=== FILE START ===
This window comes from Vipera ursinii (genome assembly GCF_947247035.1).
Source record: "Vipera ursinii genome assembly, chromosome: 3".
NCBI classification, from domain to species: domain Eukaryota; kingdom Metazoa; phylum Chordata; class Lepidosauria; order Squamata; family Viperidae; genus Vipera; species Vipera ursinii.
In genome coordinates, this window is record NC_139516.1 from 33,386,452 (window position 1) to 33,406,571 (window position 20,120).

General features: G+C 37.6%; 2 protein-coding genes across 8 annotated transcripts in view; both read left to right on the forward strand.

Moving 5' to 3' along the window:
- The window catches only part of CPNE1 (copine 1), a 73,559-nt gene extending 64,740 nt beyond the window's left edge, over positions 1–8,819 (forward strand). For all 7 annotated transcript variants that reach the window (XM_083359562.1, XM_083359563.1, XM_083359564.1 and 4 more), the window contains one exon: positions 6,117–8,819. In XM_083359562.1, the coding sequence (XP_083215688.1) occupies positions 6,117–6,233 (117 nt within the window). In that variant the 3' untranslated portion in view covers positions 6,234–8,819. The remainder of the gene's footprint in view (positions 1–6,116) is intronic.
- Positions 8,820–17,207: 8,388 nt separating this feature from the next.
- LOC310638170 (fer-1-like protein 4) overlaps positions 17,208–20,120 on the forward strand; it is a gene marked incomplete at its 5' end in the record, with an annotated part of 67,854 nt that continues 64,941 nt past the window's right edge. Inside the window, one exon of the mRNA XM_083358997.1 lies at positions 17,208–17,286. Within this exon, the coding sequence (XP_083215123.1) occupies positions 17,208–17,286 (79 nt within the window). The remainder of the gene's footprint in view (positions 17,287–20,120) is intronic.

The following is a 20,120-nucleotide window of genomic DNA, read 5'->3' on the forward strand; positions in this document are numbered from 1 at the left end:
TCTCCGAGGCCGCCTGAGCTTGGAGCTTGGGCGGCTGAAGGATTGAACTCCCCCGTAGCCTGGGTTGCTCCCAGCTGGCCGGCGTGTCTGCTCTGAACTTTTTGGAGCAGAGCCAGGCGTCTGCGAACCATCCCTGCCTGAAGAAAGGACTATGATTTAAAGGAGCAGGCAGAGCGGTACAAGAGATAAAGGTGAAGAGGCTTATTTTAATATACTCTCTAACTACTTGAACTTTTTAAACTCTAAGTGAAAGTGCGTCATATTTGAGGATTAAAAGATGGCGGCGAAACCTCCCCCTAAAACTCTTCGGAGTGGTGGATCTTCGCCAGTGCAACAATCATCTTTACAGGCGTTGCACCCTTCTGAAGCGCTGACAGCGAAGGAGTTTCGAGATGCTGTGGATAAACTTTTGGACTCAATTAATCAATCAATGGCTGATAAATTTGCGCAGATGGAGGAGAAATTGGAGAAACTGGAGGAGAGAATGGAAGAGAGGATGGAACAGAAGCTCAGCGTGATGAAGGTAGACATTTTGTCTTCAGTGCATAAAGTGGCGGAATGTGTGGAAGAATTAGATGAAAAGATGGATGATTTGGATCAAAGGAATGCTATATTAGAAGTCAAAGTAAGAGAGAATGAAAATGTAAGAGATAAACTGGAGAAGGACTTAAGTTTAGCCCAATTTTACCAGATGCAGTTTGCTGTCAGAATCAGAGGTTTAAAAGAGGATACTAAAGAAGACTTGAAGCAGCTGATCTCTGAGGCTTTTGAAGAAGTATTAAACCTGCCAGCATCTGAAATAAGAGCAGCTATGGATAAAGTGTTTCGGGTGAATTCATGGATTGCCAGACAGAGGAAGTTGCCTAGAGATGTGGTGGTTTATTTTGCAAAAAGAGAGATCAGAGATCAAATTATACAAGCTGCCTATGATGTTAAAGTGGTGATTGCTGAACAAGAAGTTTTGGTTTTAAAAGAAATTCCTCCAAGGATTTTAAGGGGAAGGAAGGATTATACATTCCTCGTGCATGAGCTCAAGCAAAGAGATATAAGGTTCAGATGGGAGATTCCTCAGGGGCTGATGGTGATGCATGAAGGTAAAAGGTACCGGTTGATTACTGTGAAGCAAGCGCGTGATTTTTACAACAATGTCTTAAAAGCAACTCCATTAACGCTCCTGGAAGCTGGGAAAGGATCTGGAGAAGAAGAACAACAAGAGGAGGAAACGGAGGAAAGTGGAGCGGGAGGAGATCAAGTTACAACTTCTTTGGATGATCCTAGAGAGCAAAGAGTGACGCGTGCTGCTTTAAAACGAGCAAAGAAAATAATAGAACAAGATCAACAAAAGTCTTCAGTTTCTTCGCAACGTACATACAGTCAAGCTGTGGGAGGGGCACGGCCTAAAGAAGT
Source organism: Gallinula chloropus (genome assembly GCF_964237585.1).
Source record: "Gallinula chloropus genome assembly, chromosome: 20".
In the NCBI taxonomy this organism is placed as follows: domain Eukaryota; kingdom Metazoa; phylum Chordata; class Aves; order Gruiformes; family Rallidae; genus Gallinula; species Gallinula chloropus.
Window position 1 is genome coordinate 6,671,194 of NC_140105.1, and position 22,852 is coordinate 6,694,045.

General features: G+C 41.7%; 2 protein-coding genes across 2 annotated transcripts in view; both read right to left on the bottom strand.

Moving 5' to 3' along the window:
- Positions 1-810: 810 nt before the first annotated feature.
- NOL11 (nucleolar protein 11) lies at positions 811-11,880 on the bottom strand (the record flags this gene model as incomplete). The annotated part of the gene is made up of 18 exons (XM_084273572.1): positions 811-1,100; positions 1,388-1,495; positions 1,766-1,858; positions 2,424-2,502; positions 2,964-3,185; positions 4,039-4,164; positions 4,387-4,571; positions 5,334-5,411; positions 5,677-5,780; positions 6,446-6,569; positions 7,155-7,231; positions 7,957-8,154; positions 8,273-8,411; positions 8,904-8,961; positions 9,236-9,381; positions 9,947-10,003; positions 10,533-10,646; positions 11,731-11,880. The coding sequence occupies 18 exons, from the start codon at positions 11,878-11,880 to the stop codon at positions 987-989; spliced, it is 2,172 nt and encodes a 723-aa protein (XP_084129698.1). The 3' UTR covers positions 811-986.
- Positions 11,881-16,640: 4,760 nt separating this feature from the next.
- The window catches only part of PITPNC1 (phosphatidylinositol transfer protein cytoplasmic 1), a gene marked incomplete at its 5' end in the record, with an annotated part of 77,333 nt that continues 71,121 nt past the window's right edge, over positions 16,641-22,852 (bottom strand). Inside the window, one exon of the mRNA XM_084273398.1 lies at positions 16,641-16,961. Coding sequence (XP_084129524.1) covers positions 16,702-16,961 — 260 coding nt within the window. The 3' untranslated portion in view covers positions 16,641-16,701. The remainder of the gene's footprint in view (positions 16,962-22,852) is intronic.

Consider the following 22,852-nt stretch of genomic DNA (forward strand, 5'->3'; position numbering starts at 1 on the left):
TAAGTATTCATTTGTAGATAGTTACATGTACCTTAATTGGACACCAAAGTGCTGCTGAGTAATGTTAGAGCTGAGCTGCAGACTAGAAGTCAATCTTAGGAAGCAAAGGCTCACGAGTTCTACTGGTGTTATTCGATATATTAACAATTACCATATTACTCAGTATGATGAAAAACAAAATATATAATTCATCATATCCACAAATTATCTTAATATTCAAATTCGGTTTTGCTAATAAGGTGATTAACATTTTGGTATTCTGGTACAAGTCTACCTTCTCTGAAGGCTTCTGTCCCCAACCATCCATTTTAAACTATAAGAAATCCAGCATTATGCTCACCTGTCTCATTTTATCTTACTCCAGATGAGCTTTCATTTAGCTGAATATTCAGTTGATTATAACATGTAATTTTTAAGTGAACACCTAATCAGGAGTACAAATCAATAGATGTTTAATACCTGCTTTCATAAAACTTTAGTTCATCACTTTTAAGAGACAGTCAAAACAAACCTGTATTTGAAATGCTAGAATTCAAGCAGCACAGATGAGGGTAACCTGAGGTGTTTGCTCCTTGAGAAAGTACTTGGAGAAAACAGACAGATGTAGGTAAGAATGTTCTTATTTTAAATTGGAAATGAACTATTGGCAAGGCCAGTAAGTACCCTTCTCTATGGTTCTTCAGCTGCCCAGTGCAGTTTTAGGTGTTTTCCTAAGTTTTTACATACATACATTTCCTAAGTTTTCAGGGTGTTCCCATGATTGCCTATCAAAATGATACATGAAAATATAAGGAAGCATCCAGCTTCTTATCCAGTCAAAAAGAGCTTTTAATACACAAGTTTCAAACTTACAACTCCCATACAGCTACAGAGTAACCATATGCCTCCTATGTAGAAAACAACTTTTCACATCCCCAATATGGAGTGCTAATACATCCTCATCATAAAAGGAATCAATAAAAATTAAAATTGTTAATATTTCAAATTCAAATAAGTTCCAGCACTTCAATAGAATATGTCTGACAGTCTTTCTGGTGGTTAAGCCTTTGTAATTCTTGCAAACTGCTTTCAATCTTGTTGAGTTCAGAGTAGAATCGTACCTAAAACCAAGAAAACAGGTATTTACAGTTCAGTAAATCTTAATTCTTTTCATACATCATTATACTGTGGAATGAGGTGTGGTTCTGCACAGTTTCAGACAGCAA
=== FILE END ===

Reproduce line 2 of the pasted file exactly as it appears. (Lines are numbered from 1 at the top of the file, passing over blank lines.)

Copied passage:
Source record: "Vipera ursinii genome assembly, chromosome: 3".